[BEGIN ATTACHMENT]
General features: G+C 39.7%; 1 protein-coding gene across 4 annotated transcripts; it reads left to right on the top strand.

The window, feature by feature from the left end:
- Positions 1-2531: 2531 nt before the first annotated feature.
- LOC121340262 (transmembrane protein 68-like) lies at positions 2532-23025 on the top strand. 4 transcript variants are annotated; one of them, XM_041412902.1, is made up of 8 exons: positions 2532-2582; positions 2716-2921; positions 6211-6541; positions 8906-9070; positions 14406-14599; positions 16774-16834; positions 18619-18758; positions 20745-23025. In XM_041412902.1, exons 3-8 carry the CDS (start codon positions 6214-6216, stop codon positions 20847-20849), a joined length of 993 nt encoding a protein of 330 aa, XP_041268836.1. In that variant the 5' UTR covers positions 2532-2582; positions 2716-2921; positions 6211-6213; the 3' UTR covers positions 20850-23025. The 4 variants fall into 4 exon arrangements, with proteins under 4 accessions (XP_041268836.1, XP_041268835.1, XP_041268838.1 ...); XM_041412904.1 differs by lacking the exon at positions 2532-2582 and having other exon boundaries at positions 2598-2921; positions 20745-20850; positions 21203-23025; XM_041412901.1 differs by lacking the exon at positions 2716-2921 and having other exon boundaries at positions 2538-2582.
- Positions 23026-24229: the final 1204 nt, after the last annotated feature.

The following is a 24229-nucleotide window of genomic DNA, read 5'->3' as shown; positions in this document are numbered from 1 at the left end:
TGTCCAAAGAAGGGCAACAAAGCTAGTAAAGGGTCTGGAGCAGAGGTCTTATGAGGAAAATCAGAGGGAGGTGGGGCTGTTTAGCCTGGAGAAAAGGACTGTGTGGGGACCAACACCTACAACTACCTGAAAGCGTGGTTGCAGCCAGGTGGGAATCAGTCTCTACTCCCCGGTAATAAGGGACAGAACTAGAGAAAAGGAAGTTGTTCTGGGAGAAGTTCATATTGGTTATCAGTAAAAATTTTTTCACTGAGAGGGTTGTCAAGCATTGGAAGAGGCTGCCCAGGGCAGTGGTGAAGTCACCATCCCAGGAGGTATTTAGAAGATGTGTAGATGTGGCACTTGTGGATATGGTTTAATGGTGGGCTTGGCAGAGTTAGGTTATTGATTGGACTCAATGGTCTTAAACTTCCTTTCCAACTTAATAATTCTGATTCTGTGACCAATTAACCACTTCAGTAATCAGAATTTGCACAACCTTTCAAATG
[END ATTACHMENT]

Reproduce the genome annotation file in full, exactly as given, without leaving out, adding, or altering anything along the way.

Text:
General features: G+C 39.7%; 1 protein-coding gene across 4 annotated transcripts; it reads left to right on the top strand.

The window, feature by feature from the left end:
- Positions 1-2531: 2531 nt before the first annotated feature.
- LOC121340262 (transmembrane protein 68-like) lies at positions 2532-23025 on the top strand. 4 transcript variants are annotated; one of them, XM_041412902.1, is made up of 8 exons: positions 2532-2582; positions 2716-2921; positions 6211-6541; positions 8906-9070; positions 14406-14599; positions 16774-16834; positions 18619-18758; positions 20745-23025. In XM_041412902.1, exons 3-8 carry the CDS (start codon positions 6214-6216, stop codon positions 20847-20849), a joined length of 993 nt encoding a protein of 330 aa, XP_041268836.1. In that variant the 5' UTR covers positions 2532-2582; positions 2716-2921; positions 6211-6213; the 3' UTR covers positions 20850-23025. The 4 variants fall into 4 exon arrangements, with proteins under 4 accessions (XP_041268836.1, XP_041268835.1, XP_041268838.1 ...); XM_041412904.1 differs by lacking the exon at positions 2532-2582 and having other exon boundaries at positions 2598-2921; positions 20745-20850; positions 21203-23025; XM_041412901.1 differs by lacking the exon at positions 2716-2921 and having other exon boundaries at positions 2538-2582.
- Positions 23026-24229: the final 1204 nt, after the last annotated feature.

The following is a 24229-nucleotide window of genomic DNA, read 5'->3' as shown; positions in this document are numbered from 1 at the left end:
TGTCCAAAGAAGGGCAACAAAGCTAGTAAAGGGTCTGGAGCAGAGGTCTTATGAGGAAAATCAGAGGGAGGTGGGGCTGTTTAGCCTGGAGAAAAGGACTGTGTGGGGACCAACACCTACAACTACCTGAAAGCGTGGTTGCAGCCAGGTGGGAATCAGTCTCTACTCCCCGGTAATAAGGGACAGAACTAGAGAAAAGGAAGTTGTTCTGGGAGAAGTTCATATTGGTTATCAGTAAAAATTTTTTCACTGAGAGGGTTGTCAAGCATTGGAAGAGGCTGCCCAGGGCAGTGGTGAAGTCACCATCCCAGGAGGTATTTAGAAGATGTGTAGATGTGGCACTTGTGGATATGGTTTAATGGTGGGCTTGGCAGAGTTAGGTTATTGATTGGACTCAATGGTCTTAAACTTCCTTTCCAACTTAATAATTCTGATTCTGTGACCAATTAACCACTTCAGTAATCAGAATTTGCACAACCTTTCAAATG